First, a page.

Charity Sector Technical Update – November 2021

29th November 2021

Charities Bill

The charities bill is currently in parliament and is expected to come into force in 2022. It has been drafted in response to a Law Commission report with the objective of improving efficiency and eliminating some red tape. The key changes are as follows:

a) Statutory and Royal Charter charities. The process for statutory and royal charter charities to amend their governing document will be simplified.

b) Disposal of charity land and buildings. The regulatory requirements relating to the disposal of charity land and buildings will be reduced, allowing a greater range of people from whom the charity trustees can obtain statutory advice.

c) Spending, and borrowing from, permanent endowments. The threshold below which permanent endowments can be expended without charity commission approval has been increased from £10k to £25k and the income threshold has been removed. Up to 25% of a permanent endowment can be borrowed (with charity commission permission) provided there are plans in place to repay the capital within 20 years.

d) Fundraising Appeals which raise too much or too little. The existing procedures whereby efforts must be made to contact donors, and an application for a cy-près scheme must be made to the charity commission, have been simplified.

e) Trustees supplying goods to their charities. Trustees can now be paid for the supply of goods to their own charities provided the Trustees consider it represents value for money. This brings the supply of goods into line with the supply of services.

Guidance from the Charity Commission on Investing charity funds

The existing guidance. The existing guidance, which is set out in the Charity Commission publication CC14, is currently subject to a consultation with a number of changes proposed. Charity trustees had frequently raised concerns that their responsibilities to maximise income precluded them from having an ethical investment policy or a policy to invest in social investments.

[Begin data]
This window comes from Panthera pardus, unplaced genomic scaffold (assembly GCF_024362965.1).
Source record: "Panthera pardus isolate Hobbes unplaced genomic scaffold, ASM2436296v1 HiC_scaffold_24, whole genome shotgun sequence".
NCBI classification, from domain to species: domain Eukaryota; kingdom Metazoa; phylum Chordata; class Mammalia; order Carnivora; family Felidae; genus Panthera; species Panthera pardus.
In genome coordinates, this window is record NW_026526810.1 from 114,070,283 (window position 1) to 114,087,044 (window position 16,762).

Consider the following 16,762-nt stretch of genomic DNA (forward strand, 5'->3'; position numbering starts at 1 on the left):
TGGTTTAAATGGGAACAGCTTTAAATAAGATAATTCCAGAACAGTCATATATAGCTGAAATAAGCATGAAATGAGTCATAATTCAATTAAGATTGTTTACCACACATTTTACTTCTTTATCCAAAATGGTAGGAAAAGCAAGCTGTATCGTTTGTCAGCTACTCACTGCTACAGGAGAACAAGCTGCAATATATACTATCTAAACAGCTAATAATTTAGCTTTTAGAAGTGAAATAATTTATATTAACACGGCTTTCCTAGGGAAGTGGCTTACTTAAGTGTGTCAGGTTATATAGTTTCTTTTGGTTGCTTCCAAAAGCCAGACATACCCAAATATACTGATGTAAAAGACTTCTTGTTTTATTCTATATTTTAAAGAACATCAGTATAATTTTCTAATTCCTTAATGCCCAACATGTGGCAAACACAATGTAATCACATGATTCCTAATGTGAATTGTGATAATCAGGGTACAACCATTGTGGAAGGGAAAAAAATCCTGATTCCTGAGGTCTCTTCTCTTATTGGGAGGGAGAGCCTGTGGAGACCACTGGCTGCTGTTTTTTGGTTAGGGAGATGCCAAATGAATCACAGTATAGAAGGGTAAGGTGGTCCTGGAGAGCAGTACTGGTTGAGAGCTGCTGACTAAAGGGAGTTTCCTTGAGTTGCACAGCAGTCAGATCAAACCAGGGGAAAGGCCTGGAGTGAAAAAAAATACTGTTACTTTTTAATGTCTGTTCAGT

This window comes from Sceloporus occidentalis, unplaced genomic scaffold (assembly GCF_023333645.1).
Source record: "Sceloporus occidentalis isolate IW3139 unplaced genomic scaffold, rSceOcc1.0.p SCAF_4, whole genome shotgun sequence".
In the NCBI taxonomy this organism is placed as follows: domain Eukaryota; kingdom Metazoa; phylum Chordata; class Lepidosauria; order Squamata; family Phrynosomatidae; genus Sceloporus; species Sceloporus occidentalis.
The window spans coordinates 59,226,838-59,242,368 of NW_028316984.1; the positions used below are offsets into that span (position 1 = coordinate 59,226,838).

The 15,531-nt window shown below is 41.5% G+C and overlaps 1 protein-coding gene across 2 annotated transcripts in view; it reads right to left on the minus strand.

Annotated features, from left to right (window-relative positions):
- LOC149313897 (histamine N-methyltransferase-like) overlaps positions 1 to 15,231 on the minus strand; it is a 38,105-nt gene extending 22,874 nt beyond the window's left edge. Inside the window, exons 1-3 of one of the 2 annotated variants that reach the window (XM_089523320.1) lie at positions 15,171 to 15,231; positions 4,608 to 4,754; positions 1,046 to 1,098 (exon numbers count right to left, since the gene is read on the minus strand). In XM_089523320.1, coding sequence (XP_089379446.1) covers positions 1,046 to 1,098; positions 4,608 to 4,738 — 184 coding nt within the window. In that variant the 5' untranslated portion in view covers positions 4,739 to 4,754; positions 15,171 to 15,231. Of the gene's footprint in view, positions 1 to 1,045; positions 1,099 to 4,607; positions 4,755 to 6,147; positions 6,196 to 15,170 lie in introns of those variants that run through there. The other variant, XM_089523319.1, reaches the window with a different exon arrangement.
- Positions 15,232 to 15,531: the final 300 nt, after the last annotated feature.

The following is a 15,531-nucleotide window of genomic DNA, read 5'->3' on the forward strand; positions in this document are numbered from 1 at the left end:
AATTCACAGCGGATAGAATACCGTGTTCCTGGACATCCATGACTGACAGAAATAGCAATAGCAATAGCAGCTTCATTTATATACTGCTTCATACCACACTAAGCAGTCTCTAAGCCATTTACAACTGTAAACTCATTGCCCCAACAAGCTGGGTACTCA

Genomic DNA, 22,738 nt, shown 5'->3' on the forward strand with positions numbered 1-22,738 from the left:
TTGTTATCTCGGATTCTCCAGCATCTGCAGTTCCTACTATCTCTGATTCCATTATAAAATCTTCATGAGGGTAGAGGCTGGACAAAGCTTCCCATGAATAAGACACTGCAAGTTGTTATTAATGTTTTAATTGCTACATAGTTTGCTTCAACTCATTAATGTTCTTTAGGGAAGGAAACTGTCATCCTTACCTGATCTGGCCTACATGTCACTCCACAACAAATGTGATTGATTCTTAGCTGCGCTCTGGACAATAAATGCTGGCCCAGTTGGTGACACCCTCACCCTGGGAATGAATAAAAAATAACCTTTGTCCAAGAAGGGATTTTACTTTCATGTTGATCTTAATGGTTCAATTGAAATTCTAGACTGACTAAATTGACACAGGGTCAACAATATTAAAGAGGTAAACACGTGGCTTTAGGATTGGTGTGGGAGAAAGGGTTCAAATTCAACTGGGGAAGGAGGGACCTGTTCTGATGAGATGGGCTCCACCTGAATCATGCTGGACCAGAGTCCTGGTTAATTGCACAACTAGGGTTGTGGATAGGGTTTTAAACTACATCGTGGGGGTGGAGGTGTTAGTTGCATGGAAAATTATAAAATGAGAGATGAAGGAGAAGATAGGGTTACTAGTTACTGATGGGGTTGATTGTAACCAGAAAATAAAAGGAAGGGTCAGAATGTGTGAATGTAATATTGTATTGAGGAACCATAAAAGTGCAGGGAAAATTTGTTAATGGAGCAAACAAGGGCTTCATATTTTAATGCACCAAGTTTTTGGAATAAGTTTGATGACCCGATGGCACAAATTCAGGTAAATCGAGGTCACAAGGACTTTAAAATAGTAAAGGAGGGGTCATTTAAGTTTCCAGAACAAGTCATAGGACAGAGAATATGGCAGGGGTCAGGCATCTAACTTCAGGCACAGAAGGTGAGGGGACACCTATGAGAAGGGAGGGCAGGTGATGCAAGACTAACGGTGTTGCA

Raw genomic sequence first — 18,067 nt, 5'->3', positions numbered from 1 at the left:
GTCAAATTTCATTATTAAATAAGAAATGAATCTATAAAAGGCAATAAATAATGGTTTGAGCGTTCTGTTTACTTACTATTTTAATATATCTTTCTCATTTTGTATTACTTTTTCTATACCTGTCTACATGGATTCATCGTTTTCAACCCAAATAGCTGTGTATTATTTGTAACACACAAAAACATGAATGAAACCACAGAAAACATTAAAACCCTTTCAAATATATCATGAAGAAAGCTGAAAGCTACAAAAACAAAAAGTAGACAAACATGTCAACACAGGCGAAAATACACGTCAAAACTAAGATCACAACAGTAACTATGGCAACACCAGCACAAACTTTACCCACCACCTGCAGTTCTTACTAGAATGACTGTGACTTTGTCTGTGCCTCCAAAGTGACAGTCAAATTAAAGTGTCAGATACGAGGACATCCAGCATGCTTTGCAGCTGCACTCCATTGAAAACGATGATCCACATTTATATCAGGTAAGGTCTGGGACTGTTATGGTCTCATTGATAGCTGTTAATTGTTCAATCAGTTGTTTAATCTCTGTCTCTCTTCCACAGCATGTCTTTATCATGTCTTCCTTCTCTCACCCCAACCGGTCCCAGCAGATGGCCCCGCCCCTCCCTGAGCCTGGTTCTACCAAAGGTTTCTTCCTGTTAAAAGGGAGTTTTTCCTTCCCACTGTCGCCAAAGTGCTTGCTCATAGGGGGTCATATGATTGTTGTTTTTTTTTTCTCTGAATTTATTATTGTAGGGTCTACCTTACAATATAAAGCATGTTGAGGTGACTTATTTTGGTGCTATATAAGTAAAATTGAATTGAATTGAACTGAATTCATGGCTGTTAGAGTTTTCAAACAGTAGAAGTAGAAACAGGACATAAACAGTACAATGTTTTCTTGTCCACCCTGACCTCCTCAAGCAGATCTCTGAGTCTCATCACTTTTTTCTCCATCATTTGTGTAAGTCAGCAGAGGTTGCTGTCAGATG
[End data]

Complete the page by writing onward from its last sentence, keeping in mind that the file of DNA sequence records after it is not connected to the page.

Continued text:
The proposed changes. The consultation paper proposes to change the term “ethical” investment to “responsible” investment and makes it more explicit that Trustees can approve investment policies which include investing ethically and supporting social investments where these policies reflect or further the charity’s charitable purposes.

Charity Governance Code

The charity governance code sets out the principles of good governance. It is not mandatory, but it is endorsed by the charity commission as representing good practice.

Key Change. The key change is a greater emphasis on Equality, Diversity and Inclusion (EDI). To comply with the code, Trustees should:

  1. Define how EDI applies to their charity
  2. Monitor targets and publicise results


Charity Commission Guidance

Fraud and Cyber Crime. The Charity Commission has published detailed guidance about best practice and drafting policies in relation to counter-fraud and cyber security. The guidance includes how charities should report incidents.

Five Minute Guides.  The Charity Commission has published simple five minute guides for trustees covering the following areas:

  1. Charity purposes
  2. Managing charity finances
  3. Managing conflicts of interest
  4. Making decisions
  5. Charity reporting requirements and how to get help.

Charity Financial Statements

New consultation framework. The next update of the Charities Statement of Recommended Practice (SORP) is expected to be published in Autumn 2023 to come into effect in 2024. The consultation process is already underway, involving a wide range of stakeholders (through volunteer engagement partners). One theme of the consultation is the simplification of accounts for smaller charities.

About the Author

Kevin Lally


Kevin Lally

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